Femoral shaft fractures in children
- Kimberly P Stone, MD, MS, MA
Kimberly P Stone, MD, MS, MA
- Associate Professor of Pediatrics
- University of Washington
- Klane White, MD
Klane White, MD
- Associate Professor, Department of Orthopaedics and Sports Medicine
- University of Washington School of Medicine
- Section Editor
- Richard G Bachur, MD
Richard G Bachur, MD
- Section Editor — Pediatric Trauma
- Professor of Pediatrics and Emergency Medicine
- Harvard Medical School
- Deputy Editor
- James F Wiley, II, MD, MPH
James F Wiley, II, MD, MPH
- Senior Deputy Editor — UpToDate
- Deputy Editor — Adult and Pediatric Emergency Medicine
- Deputy Editor — Primary Care Sports Medicine (Adolescents and Adults)
- Clinical Professor of Pediatrics and Emergency Medicine/Traumatology
- University of Connecticut School of Medicine
Fractures of the femoral shaft are common childhood injuries and among the most common causes of hospitalization for pediatric orthopedic injuries. The strong blood supply of the femoral shaft allows for rapid healing and generally favorable outcomes. The treatment for femoral shaft fractures varies based upon the child's age and injury with a trend towards operative stabilization.
Femoral shaft fractures in pediatric patients are discussed here. Proximal and distal femur fractures in children are reviewed separately. (See "Hip fractures in children" and "Distal femoral fractures in children".)
Femoral shaft fractures are among the most common diaphyseal fractures in children with an estimated annual incidence of 19 fractures per 100,000 children in the United States [1-4]. They are also the most common pediatric fracture of the femur, accounting for up to 62 percent of all femur fractures .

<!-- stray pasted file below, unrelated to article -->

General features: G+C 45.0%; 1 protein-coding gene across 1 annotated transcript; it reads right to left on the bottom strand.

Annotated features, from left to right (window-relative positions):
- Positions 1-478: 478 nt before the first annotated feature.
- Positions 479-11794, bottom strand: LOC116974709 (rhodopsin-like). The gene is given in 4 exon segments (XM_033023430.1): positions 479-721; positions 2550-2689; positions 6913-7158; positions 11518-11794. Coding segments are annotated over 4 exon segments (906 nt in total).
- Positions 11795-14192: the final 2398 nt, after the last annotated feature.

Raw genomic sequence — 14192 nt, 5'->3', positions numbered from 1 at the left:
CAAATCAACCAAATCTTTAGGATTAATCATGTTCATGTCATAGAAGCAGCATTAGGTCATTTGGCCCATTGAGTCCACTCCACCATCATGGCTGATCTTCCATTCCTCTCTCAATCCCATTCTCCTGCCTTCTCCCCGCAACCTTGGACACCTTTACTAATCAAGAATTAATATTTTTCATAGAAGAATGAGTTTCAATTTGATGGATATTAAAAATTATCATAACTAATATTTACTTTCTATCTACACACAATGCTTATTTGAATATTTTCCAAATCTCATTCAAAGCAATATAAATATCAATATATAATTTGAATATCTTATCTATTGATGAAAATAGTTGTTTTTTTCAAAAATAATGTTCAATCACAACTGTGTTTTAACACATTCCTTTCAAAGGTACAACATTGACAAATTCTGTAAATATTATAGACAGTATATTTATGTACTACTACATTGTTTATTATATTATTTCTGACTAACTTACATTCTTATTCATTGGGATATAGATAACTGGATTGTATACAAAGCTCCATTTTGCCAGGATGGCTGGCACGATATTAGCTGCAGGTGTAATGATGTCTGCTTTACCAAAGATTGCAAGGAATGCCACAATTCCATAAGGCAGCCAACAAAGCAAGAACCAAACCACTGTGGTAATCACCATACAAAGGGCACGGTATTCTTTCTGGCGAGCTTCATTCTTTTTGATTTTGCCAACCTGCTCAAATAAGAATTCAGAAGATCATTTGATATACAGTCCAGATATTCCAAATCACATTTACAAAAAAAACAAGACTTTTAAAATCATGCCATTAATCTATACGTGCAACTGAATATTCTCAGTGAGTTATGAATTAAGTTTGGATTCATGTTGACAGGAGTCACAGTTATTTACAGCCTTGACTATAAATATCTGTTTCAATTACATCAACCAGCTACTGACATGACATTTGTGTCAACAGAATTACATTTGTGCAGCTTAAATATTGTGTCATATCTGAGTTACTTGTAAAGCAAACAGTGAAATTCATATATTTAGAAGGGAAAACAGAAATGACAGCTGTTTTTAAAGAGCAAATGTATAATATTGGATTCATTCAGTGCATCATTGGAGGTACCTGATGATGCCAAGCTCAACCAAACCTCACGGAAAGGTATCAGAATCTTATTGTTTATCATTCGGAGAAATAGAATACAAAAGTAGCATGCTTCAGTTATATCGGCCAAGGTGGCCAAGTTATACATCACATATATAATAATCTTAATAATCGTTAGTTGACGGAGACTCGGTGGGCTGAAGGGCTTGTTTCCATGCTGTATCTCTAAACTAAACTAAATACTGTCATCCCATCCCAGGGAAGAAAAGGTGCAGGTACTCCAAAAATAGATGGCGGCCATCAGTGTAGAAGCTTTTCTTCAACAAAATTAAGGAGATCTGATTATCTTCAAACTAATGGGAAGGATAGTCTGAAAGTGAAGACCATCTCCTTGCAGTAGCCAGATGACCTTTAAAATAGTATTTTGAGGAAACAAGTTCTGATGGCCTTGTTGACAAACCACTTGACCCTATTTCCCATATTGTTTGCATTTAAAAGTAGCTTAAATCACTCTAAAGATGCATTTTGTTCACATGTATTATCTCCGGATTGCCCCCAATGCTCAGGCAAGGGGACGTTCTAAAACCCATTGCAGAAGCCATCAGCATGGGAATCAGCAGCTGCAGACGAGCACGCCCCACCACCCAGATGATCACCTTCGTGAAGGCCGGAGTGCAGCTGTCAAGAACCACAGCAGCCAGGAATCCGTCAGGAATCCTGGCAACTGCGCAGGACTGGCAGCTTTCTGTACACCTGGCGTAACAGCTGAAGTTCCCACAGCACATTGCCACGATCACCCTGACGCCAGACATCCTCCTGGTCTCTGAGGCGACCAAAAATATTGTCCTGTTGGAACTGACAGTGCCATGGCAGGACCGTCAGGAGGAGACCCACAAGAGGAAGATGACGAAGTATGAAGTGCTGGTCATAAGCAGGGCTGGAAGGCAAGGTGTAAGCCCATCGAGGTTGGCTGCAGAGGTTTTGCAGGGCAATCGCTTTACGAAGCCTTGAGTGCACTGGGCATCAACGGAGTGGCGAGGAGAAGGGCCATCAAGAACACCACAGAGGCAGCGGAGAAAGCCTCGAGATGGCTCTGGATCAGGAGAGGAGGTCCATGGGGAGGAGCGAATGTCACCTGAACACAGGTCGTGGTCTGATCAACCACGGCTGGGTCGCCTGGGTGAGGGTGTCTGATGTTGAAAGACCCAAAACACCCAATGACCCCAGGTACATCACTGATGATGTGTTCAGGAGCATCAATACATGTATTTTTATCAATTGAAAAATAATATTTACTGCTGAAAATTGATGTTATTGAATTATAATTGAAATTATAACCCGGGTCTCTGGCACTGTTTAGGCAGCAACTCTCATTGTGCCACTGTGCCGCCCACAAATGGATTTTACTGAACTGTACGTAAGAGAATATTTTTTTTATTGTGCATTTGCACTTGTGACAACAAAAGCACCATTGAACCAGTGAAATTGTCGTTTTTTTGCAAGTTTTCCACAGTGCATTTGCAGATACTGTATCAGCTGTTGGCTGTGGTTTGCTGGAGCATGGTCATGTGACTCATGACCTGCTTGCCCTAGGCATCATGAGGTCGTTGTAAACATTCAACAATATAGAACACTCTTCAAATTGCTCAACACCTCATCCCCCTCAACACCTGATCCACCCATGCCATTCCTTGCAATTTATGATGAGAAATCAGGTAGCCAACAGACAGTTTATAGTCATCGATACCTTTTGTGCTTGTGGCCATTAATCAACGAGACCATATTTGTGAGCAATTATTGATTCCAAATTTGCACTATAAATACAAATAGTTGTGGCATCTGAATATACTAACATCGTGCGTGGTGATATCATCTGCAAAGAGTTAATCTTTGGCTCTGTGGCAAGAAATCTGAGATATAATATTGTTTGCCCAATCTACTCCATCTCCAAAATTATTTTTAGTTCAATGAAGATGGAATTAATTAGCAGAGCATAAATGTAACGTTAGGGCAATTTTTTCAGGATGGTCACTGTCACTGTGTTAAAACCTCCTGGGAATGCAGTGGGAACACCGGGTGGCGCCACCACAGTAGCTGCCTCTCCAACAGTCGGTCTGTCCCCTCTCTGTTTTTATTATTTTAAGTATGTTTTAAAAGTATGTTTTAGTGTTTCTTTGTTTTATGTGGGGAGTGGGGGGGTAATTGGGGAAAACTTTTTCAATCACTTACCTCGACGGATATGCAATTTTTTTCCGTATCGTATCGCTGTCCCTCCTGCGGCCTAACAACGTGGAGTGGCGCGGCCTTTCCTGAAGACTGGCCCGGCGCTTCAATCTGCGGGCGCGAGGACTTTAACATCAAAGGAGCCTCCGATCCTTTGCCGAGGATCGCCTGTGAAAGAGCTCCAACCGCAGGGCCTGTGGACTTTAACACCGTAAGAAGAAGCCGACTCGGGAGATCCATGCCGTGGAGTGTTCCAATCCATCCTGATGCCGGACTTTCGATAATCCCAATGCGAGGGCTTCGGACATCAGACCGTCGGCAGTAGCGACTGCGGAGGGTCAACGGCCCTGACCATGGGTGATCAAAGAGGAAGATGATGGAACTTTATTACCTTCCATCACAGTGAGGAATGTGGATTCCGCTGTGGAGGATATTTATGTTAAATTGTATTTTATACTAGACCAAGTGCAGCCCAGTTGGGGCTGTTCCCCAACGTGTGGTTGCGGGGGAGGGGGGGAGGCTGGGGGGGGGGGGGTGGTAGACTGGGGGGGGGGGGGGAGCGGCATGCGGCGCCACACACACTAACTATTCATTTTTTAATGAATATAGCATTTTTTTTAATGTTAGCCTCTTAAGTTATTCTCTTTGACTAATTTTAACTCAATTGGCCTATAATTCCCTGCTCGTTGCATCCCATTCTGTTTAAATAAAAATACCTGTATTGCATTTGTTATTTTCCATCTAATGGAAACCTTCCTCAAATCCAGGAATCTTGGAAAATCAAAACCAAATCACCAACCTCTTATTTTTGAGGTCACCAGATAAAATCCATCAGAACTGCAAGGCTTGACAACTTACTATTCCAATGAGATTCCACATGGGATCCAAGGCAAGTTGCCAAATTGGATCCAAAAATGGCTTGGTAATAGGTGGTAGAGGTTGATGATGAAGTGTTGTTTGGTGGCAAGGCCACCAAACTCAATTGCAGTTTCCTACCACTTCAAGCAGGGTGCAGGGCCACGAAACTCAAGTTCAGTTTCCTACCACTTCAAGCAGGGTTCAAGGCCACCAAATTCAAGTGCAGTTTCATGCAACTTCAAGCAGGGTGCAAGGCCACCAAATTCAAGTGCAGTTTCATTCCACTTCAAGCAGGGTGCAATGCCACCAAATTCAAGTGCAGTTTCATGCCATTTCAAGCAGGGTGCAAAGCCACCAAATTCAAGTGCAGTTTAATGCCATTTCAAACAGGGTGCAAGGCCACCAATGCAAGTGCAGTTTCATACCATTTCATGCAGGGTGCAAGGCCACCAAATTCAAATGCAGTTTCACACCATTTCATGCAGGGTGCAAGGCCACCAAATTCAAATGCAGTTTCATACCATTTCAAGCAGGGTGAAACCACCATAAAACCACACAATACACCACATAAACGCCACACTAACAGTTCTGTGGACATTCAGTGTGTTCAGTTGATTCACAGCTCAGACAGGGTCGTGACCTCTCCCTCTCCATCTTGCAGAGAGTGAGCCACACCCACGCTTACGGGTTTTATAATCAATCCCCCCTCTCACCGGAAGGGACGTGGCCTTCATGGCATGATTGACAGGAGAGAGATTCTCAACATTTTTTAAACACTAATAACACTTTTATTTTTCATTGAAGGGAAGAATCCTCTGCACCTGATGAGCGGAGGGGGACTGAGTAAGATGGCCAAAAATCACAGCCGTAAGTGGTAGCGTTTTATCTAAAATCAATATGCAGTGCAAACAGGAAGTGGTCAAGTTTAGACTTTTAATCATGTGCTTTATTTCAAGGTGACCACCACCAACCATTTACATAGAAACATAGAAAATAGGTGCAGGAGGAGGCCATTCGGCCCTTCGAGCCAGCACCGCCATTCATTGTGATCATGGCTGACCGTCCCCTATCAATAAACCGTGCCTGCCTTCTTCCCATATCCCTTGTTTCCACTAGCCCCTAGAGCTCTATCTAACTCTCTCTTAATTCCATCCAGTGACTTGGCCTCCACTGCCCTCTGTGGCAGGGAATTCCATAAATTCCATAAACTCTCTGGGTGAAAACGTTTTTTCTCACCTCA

Several observational studies have identified a bimodal age distribution for femoral shaft fractures with peaks in the toddler age group, where falls are the predominant cause of injury, and in the adolescent age group, where motor vehicle collisions cause most of the fractures [2-5]. Across all age groups, boys have higher rates of femoral shaft fractures than girls [2-8].To continue reading this article, you must log in with your personal, hospital, or group practice subscription. For more information on subscription options, click below on the option that best describes you:
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- PERTINENT ANATOMY
- MECHANISM OF INJURY
- Infants and toddlers
- Children and adolescents
- CLINICAL FINDINGS AND DIAGNOSIS
- RADIOGRAPHIC ASSESSMENT
- INITIAL TREATMENT
- Child protection
- INDICATIONS FOR ORTHOPEDIC CONSULTATION
- DEFINITIVE CARE
- Nonoperative care
- Operative intervention
- FOLLOW-UP CARE
- RETURN TO ACTIVITIES
- INFORMATION FOR PATIENTS
- SUMMARY AND RECOMMENDATIONS